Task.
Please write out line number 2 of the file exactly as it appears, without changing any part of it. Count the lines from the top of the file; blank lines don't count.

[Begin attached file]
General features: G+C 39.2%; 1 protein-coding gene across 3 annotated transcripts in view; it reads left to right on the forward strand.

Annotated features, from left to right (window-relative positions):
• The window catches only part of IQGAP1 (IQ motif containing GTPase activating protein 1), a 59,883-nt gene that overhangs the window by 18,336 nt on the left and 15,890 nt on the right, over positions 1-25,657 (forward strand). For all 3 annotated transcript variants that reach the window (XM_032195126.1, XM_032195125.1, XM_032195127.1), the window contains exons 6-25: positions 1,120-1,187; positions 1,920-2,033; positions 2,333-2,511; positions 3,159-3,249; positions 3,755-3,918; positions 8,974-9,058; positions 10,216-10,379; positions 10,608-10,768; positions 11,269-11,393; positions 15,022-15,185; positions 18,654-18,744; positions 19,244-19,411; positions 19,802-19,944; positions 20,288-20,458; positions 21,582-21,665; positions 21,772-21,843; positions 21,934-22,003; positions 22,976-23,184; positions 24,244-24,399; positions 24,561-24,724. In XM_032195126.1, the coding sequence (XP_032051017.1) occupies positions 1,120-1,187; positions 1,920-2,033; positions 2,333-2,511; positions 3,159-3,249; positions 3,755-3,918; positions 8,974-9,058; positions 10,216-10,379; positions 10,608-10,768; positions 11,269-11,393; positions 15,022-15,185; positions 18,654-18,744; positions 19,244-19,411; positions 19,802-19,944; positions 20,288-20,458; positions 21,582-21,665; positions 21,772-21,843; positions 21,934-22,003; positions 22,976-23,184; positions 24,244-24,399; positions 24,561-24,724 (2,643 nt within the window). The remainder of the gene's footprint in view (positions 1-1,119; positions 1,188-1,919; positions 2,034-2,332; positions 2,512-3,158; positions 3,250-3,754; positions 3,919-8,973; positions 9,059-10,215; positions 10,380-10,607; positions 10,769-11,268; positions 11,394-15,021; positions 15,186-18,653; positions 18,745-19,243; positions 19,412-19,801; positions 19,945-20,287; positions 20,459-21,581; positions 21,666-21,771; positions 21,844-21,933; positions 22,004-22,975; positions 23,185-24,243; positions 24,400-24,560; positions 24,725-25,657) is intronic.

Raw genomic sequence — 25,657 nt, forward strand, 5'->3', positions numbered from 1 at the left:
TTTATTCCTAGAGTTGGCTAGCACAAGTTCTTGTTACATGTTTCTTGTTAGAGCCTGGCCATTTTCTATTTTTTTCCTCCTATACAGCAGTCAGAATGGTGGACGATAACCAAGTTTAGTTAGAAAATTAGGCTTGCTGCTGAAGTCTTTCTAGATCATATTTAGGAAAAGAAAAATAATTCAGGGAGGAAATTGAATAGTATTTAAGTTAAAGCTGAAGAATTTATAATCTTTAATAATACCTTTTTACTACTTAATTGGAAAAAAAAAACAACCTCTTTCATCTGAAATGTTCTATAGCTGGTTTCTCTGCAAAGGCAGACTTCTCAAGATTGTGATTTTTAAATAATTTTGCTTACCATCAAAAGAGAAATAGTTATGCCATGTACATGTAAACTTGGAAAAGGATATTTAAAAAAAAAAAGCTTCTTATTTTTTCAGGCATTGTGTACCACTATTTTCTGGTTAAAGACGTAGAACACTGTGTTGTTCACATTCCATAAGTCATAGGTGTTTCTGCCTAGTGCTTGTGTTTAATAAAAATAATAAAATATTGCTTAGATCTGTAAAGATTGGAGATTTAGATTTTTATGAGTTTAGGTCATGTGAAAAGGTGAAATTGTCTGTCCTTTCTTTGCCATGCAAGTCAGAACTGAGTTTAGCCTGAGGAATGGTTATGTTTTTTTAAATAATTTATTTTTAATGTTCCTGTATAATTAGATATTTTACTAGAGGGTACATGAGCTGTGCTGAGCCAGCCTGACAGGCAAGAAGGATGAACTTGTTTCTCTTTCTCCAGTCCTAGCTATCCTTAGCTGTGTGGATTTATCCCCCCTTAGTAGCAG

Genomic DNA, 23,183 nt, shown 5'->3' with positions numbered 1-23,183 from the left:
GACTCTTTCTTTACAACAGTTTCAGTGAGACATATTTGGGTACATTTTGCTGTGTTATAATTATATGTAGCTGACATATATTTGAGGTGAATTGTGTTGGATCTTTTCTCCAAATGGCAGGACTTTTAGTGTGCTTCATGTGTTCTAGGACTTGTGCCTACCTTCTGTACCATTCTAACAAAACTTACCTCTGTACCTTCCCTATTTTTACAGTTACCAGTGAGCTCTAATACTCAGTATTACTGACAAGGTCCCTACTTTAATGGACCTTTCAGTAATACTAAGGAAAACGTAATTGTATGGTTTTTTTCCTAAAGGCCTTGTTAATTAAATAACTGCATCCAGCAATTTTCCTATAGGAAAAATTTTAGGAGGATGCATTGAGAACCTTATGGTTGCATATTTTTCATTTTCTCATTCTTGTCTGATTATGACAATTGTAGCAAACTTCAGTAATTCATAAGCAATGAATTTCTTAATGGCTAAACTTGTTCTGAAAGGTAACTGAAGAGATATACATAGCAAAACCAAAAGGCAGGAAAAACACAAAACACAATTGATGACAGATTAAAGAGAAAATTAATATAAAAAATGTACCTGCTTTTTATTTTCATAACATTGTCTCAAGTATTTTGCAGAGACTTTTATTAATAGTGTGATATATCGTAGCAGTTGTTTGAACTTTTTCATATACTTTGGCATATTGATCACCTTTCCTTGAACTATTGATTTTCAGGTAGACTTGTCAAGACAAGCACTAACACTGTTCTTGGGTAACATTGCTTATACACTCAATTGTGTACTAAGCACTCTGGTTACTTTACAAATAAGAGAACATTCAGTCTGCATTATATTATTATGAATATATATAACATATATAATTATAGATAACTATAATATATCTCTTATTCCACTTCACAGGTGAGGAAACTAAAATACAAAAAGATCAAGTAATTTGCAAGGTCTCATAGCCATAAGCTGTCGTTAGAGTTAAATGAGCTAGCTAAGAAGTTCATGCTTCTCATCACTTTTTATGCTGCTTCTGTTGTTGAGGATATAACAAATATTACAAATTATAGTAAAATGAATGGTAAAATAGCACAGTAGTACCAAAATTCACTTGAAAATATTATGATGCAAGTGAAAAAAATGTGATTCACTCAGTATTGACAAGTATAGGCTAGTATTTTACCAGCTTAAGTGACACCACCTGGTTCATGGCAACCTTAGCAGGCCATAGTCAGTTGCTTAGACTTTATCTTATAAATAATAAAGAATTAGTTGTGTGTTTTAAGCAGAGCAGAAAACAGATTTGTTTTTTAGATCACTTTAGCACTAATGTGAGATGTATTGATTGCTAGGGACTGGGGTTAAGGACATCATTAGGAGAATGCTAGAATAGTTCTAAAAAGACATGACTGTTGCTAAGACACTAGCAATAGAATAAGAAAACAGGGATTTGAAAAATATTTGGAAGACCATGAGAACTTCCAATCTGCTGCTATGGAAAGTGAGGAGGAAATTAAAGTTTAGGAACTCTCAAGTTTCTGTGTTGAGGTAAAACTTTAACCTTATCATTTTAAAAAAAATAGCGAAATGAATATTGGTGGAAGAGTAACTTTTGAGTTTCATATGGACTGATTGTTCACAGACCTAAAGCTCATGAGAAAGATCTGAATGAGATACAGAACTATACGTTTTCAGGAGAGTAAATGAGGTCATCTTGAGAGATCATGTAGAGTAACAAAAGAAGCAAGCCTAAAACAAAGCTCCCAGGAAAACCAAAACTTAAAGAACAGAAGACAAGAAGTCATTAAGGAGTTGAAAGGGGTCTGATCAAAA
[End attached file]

Annotated features, from left to right (window-relative positions):